Pilot's tip of the week

Mixture During Descent


Subscriber question:

"I understand leaning the mixture for cruise at altitude, but I've never been clear on what to do during descent. When do I enrichen the mixture?" — Paula T.


“I can’t fully answer this question with the brevity of a tip. And most POHs aren’t much help with ‘Mixture—ENRICHEN as required.’ But as long as you adopt a ‘Do no harm’ mantra, you have many options. Let me explain.

The discussion of the mixture knob starts with the power lever. Pilots generally fall into two categories: those who maintain cruise airspeed as they descend by reducing power, and those who maintain cruise power on the descent to get a faster airspeed.

If you reduce throttle for descent, you’re probably operating under 65 percent of the engine’s rated output. There’s no mixture setting that can cause harm at that low a power setting. My personal style with this kind of descent is to leave the mixture control alone, knowing the air-fuel ratio will get leaner as my altitude gets lower. I only enrichen the mixture when necessary to keep the engine running smoothly. When I level off and approach the airport, I set a full-rich mixture (or a mixture for maximum power if it’s a high-altitude airport).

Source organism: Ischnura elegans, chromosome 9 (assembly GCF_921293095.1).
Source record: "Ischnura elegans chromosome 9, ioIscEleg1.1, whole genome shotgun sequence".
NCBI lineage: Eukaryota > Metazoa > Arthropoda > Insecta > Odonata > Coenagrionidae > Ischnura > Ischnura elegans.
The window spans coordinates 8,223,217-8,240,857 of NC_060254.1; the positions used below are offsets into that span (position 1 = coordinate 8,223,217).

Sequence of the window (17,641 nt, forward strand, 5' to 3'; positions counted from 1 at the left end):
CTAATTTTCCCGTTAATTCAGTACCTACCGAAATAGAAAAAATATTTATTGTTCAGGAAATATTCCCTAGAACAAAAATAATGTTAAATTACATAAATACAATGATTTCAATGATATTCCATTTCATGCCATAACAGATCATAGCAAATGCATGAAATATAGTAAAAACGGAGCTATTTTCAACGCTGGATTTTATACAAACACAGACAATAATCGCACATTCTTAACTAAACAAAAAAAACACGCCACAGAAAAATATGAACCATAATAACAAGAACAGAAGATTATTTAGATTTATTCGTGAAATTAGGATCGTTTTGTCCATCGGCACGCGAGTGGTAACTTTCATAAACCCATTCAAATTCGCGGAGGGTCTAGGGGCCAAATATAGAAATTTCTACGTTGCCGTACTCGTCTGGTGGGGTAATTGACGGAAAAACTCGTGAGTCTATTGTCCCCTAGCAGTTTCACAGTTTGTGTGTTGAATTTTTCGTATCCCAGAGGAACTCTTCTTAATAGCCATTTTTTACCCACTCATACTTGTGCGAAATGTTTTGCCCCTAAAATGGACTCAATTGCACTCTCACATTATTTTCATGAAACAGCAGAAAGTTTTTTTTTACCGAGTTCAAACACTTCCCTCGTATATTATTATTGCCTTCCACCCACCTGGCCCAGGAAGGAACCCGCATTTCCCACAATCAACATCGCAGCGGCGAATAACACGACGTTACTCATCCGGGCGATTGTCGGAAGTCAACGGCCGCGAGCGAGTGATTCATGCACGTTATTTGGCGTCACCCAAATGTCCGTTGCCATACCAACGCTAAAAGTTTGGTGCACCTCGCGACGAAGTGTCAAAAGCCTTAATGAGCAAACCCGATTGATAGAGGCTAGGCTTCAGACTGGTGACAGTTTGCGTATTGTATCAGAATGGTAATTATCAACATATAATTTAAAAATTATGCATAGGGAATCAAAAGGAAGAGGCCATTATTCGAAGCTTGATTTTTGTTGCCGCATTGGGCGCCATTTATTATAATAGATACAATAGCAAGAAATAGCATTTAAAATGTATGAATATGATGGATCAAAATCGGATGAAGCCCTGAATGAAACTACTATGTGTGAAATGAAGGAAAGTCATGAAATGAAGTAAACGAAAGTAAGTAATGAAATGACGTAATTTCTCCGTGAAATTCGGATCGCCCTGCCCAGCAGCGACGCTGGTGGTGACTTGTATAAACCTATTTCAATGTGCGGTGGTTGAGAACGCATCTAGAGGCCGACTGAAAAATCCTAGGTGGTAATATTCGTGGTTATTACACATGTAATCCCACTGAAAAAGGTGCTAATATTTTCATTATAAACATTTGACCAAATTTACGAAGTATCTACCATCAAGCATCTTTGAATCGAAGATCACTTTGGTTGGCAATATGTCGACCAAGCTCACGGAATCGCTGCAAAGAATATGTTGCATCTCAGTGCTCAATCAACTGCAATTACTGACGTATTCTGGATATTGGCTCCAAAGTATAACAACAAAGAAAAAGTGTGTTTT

If you descend at cruise power, the next question is whether you were cruising lean of peak EGT or rich of peak EGT. If you were operating lean of peak, the mixture will only get leaner with decreasing altitude, and you can use the same technique: Only enrichen enough to keep the engine running smoothly until transitioning all the way to full rich (or maximum high-altitude power).

If you were operating rich of peak EGT and then descend with cruise power, as many people do, the mixture getting leaner as you descend means you could create a power-mixture combination that’s harmful to the engine. That means you should enrichen as you descend, erring on the side of being too rich. If you’re unsure, just go full rich (or as needed for the high-altitude destination) early in the descent and be done with it. You’ll burn more gas, but you’ll have a high enough power setting that plug fouling shouldn’t be an issue.

Of course, all this assumes a normally aspirated engine. Turbos are a different story. Better engine instrumentation gives you more precise control. Maintaining sufficient engine temperatures could be an issue. There are many variables. Hopefully, this provides a good starting point.

Whatever you do, however, ensure the mixture is set for landing no later than downwind. Check again on final. You don’t want to discover the mixture setting is still lean when you apply full throttle on a go-around.”


How do you set power for descent?

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